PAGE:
It’s true. Even if you don’t have a will, your state has written one for you, and it serves as the default plan for individuals who die without a will (aka “intestate”). Your local Probate Code will have all the juicy details. For the most part, intestacy statutes try to mimic what the average person would have done with their assets if they had a will. For instance, if you’re single and without children, it generally reverts to your parents. If you’re married with minor children, it would generally go to the spouse with whom you had the children, and in some states (like Georgia), a spouse shares with the children. The people who receive your assets under such a statute are generally referred to as your “heirs at law”. (more…)
Since we originally published our post on planing for digital assets in 2011, Google and Facebook have now created Inactive Account Manager (Google) and Legacy Contact (Facebook) designations so you can name who has control of your digital assets upon your death. For more information, see the following articles:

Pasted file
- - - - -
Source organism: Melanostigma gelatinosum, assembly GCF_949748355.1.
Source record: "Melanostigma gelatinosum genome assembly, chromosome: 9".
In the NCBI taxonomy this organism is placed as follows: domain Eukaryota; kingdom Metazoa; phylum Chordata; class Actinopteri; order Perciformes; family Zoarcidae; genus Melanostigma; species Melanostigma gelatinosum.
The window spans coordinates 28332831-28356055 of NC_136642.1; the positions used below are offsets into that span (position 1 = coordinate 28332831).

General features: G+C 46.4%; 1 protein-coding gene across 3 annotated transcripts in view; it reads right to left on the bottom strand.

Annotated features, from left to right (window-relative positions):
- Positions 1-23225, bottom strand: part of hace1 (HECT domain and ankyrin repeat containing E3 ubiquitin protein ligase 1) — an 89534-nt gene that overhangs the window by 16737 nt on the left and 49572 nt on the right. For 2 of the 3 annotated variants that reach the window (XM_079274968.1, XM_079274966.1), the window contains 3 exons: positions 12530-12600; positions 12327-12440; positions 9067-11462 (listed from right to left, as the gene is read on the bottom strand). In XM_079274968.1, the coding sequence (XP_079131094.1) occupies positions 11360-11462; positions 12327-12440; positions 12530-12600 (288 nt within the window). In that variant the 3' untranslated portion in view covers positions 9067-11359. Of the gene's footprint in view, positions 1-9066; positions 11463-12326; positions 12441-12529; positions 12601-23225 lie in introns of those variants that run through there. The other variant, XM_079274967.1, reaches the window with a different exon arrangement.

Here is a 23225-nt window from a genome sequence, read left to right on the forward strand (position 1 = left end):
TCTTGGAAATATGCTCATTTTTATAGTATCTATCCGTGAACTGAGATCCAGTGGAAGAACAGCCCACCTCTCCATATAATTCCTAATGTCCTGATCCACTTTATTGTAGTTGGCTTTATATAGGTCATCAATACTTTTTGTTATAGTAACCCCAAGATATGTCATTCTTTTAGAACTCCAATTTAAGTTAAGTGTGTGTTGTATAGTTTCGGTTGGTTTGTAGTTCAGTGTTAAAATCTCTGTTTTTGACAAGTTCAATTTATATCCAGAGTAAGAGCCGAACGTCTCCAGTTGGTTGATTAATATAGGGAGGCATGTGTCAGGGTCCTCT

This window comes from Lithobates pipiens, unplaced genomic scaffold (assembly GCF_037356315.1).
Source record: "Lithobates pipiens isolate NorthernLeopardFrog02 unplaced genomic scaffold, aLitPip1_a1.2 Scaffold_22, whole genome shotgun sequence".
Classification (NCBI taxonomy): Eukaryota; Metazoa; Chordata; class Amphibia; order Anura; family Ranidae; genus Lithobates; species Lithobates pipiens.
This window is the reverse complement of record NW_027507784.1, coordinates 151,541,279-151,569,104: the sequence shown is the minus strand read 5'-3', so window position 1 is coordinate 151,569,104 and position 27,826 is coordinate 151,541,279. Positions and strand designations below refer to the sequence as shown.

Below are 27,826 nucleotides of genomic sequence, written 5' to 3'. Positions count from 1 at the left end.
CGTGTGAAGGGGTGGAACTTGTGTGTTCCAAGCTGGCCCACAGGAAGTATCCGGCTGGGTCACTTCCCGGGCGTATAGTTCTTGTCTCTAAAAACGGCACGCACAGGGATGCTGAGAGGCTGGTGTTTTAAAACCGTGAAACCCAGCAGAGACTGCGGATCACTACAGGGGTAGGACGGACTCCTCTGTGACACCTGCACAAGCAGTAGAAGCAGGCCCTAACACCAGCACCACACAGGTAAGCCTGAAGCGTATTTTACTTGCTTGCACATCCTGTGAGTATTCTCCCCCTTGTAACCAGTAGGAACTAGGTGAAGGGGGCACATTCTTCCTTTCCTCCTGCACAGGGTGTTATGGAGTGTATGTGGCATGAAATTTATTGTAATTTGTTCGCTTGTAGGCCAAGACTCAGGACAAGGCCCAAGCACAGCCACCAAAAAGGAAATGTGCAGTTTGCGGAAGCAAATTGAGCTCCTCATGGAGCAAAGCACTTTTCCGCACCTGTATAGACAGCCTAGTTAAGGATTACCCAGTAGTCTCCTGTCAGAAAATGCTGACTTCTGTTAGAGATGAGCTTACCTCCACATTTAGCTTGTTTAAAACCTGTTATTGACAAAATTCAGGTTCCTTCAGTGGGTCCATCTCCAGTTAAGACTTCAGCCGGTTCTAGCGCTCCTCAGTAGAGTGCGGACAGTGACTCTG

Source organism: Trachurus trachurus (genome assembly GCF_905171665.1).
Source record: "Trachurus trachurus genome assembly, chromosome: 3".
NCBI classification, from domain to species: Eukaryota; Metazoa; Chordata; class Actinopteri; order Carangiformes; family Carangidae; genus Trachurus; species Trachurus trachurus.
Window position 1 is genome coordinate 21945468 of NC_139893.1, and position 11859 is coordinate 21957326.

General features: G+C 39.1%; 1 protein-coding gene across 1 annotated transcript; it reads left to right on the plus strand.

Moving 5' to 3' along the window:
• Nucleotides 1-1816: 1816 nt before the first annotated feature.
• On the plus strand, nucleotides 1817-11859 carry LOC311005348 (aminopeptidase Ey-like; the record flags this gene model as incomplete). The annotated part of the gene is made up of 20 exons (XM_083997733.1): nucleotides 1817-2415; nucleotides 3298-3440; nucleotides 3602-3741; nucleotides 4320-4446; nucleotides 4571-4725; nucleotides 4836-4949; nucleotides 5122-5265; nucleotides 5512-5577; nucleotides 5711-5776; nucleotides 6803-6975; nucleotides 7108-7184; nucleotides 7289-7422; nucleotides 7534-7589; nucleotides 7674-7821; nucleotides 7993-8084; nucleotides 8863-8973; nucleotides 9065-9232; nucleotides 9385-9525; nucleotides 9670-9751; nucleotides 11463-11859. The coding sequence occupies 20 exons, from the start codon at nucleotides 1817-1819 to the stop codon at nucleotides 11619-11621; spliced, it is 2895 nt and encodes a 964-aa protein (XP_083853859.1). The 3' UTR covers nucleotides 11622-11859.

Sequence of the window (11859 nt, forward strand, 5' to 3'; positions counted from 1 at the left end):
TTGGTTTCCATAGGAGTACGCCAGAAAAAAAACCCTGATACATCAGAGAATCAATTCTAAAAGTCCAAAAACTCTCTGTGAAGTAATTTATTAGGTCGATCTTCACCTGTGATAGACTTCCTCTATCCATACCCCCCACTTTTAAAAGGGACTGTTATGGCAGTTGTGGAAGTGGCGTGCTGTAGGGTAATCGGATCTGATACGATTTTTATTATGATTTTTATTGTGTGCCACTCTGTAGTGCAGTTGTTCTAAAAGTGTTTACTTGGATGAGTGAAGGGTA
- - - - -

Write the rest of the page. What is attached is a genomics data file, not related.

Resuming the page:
Google’s “Inactive Account Manager”
Facebook’s “Legacy Contact”
What are digital assets? Generally speaking, “digital assets” are any type of data in which a person has some right or proprietary interest. A person’s digital assets may include (but are not limited to) information in his or her email accounts, information saved on his or her Smartphones, his or her computer files, picture files, video files, music files, social networking accounts, blogs, websites, word processing documents, and spreadsheets.
Do digital assets have value? Many digital assets have value. Like tangible assets, digital assets can have monetary value (for example, blogs that generate revenue, or intellectual property rights, which – in some cases – may be extremely valuable), or sentimental value (family photos or video files, for example). For this reason, it is important to establish a plan for what should happen to your digital assets in the event of your death or incapacity. It may be necessary to access the digital assets of an incapacitated or recently deceased person in order to preserve value in his or her business or estate, even though those digital assets may have no monetary value. For example, although a person’s email account does not have monetary value per se, many people conduct their day-to-day business primarily via email (by taking orders, making sales, arranging for deliveries, contacting suppliers, etc.) If such a person becomes incapacitated or passes away, his or her agents or fiduciaries will likely need to access that email account to avoid contract breaches, which could be costly to an incapacitated person’s business or may result in claims against a decedent’s estate. As discussed below, it may be impossible for your agents or fiduciaries to access your email account or other digital assets if you don’t plan ahead. (more…)